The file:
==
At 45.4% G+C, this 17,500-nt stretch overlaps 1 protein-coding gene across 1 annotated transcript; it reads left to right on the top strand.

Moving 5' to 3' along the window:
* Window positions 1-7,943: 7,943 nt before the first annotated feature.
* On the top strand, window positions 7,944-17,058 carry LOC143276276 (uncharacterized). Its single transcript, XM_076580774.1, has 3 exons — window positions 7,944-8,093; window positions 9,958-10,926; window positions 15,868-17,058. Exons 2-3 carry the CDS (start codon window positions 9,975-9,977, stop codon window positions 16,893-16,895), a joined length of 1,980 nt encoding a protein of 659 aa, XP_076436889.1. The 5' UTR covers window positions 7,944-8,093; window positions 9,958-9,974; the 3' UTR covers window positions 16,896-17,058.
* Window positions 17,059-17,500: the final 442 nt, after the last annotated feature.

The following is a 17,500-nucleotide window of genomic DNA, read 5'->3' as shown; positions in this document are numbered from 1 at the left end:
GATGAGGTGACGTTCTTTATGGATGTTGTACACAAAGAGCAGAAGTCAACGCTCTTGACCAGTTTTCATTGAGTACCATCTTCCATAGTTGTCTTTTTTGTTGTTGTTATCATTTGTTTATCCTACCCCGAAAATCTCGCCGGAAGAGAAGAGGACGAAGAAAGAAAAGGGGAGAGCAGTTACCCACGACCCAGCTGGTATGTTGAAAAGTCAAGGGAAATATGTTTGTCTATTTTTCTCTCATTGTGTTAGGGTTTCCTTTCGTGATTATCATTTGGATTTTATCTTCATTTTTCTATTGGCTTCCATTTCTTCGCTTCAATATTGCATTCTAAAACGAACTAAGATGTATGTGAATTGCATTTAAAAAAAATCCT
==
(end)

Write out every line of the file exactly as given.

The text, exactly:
At 45.4% G+C, this 17,500-nt stretch overlaps 1 protein-coding gene across 1 annotated transcript; it reads left to right on the top strand.

Moving 5' to 3' along the window:
* Window positions 1-7,943: 7,943 nt before the first annotated feature.
* On the top strand, window positions 7,944-17,058 carry LOC143276276 (uncharacterized). Its single transcript, XM_076580774.1, has 3 exons — window positions 7,944-8,093; window positions 9,958-10,926; window positions 15,868-17,058. Exons 2-3 carry the CDS (start codon window positions 9,975-9,977, stop codon window positions 16,893-16,895), a joined length of 1,980 nt encoding a protein of 659 aa, XP_076436889.1. The 5' UTR covers window positions 7,944-8,093; window positions 9,958-9,974; the 3' UTR covers window positions 16,896-17,058.
* Window positions 17,059-17,500: the final 442 nt, after the last annotated feature.

The following is a 17,500-nucleotide window of genomic DNA, read 5'->3' as shown; positions in this document are numbered from 1 at the left end:
GATGAGGTGACGTTCTTTATGGATGTTGTACACAAAGAGCAGAAGTCAACGCTCTTGACCAGTTTTCATTGAGTACCATCTTCCATAGTTGTCTTTTTTGTTGTTGTTATCATTTGTTTATCCTACCCCGAAAATCTCGCCGGAAGAGAAGAGGACGAAGAAAGAAAAGGGGAGAGCAGTTACCCACGACCCAGCTGGTATGTTGAAAAGTCAAGGGAAATATGTTTGTCTATTTTTCTCTCATTGTGTTAGGGTTTCCTTTCGTGATTATCATTTGGATTTTATCTTCATTTTTCTATTGGCTTCCATTTCTTCGCTTCAATATTGCATTCTAAAACGAACTAAGATGTATGTGAATTGCATTTAAAAAAAATCCT